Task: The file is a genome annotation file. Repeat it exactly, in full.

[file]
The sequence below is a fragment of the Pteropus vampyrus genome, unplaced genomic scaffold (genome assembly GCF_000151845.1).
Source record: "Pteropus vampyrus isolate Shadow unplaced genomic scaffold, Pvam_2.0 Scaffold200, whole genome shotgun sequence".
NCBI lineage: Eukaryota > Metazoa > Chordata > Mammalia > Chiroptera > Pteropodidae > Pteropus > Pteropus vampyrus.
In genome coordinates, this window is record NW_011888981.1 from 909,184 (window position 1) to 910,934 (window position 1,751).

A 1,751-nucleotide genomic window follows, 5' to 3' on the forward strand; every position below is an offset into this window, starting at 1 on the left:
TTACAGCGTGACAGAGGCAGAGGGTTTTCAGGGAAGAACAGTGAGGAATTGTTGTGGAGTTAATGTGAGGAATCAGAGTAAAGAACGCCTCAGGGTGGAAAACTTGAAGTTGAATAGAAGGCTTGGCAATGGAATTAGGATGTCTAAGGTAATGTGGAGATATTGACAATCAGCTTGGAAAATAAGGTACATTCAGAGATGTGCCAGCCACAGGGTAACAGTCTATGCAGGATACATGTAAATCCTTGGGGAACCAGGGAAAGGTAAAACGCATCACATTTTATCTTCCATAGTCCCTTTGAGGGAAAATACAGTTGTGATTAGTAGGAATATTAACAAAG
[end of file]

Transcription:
The sequence below is a fragment of the Pteropus vampyrus genome, unplaced genomic scaffold (genome assembly GCF_000151845.1).
Source record: "Pteropus vampyrus isolate Shadow unplaced genomic scaffold, Pvam_2.0 Scaffold200, whole genome shotgun sequence".
NCBI lineage: Eukaryota > Metazoa > Chordata > Mammalia > Chiroptera > Pteropodidae > Pteropus > Pteropus vampyrus.
In genome coordinates, this window is record NW_011888981.1 from 909,184 (window position 1) to 910,934 (window position 1,751).

A 1,751-nucleotide genomic window follows, 5' to 3' on the forward strand; every position below is an offset into this window, starting at 1 on the left:
TTACAGCGTGACAGAGGCAGAGGGTTTTCAGGGAAGAACAGTGAGGAATTGTTGTGGAGTTAATGTGAGGAATCAGAGTAAAGAACGCCTCAGGGTGGAAAACTTGAAGTTGAATAGAAGGCTTGGCAATGGAATTAGGATGTCTAAGGTAATGTGGAGATATTGACAATCAGCTTGGAAAATAAGGTACATTCAGAGATGTGCCAGCCACAGGGTAACAGTCTATGCAGGATACATGTAAATCCTTGGGGAACCAGGGAAAGGTAAAACGCATCACATTTTATCTTCCATAGTCCCTTTGAGGGAAAATACAGTTGTGATTAGTAGGAATATTAACAAAG